While the fat in peanut butter is heart-healthy, and can satisfy hunger for hours, some people cannot afford the 190 calorie per 2 tablespoon price tag every single day. For this reason, I am going to review/discuss a new product I recently tried called PB2 Powdered Peanut Butter. According to the company "Through a unique process that doesn’t involve the use of any chemicals and doesn’t alter nature’s intended balance found within the peanut, we remove over 85% of the fat from premium quality peanuts. Essentially, the oil is squeezed out of roasted peanuts and what remains is our famous powdered peanut butter – all natural with no artificial sweeteners or preservatives. When you mix water or a favorite drink with PB2 you get the same consistency as full-fat peanut butter, with all the roasted peanut flavor, but 85% less fat calories."  PB2 is only 45 calories and 1.5 grams of fat per serving so it is like an 80% off sale taking place in the calorie department. It also contains 5 grams of protein per serving, which is excellent, as protein is more slowly digested which enables us to stave off hunger for longer periods of time.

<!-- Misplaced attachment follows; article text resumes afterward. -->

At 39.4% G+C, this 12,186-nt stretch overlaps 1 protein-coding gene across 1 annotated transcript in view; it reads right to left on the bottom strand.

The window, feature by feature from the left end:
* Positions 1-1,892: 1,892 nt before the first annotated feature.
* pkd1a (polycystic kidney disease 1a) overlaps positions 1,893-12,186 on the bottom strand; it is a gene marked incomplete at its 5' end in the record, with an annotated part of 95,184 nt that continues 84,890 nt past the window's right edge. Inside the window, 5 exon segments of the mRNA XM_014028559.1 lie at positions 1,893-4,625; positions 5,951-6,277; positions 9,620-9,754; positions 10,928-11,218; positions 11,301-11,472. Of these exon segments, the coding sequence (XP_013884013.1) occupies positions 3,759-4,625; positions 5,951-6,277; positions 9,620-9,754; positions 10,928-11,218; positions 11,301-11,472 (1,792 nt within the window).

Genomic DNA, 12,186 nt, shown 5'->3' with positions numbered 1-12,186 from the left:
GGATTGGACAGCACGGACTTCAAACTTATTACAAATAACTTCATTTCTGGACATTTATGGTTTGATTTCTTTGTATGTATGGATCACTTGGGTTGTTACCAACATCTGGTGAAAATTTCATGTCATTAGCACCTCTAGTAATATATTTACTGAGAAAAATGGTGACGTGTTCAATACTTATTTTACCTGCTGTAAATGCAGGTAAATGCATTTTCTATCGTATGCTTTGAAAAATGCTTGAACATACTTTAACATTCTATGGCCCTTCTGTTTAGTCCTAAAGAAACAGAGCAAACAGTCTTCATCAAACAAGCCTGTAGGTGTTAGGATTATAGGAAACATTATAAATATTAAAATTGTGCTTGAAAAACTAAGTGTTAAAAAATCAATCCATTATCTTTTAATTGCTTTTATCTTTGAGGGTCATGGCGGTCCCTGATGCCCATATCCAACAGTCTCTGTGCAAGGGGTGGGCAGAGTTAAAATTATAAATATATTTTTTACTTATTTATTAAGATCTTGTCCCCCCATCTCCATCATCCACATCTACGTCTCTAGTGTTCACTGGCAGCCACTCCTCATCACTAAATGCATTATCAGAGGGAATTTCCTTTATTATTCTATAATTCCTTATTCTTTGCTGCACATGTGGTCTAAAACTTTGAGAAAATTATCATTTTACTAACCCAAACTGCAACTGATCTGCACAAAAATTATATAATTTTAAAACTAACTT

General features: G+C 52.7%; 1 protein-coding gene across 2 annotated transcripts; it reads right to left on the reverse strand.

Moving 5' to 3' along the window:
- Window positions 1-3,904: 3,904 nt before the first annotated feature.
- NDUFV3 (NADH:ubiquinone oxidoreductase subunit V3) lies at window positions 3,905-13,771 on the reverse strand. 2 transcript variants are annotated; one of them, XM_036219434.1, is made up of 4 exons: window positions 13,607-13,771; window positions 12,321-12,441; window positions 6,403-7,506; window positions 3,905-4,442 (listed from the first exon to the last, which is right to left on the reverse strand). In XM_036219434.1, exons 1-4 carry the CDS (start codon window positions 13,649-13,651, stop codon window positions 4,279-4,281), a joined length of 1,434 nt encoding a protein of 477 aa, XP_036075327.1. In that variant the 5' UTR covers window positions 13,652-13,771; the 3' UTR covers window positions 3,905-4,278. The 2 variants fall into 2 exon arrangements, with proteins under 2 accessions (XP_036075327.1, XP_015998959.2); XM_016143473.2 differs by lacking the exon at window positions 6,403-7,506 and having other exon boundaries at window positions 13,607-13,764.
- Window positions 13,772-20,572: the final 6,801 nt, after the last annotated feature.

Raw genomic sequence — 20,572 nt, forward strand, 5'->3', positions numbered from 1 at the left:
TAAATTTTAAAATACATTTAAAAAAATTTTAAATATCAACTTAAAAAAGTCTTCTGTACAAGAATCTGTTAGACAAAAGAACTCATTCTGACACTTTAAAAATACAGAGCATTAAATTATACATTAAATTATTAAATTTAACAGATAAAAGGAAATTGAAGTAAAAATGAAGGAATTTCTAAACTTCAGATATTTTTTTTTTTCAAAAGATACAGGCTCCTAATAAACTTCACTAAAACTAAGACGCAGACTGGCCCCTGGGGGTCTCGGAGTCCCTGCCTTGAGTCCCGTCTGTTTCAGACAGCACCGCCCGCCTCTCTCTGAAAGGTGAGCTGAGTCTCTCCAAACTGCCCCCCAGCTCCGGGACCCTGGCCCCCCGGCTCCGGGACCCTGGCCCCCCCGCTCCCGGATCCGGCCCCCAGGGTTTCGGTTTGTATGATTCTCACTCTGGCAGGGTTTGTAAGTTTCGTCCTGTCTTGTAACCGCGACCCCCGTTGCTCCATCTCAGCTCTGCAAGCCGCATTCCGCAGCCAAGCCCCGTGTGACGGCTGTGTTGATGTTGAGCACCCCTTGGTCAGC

So- getting to the important stuff. PB2 comes in 2 flavors- regular peanut butter, and chocolate peanut butter. I have only tried the regular so far. Making it does take some getting used to, as it is like powdered sugar in consistency, but all you really have to do is mix water into it to get the texture you desire. When I did it, I used the amount they recommended on the jar and it looked like peanut butter.......and it even tasted like peanut butter......sort of. You can definitely tell that the fat has been taken out of it because it lacks a richness that regular peanut butter has, but that is not a terrible thing. The texture is not as silky or creamy. It is sort of like switching from Ben and Jerry's to Skinny Cow ice cream. Both are very good, but they do not taste the same. Ben and Jerry's may taste BETTER, but that does not mean that Skinny Cow ice cream tastes BAD. Especially when you compare the nutritional stats of both brands.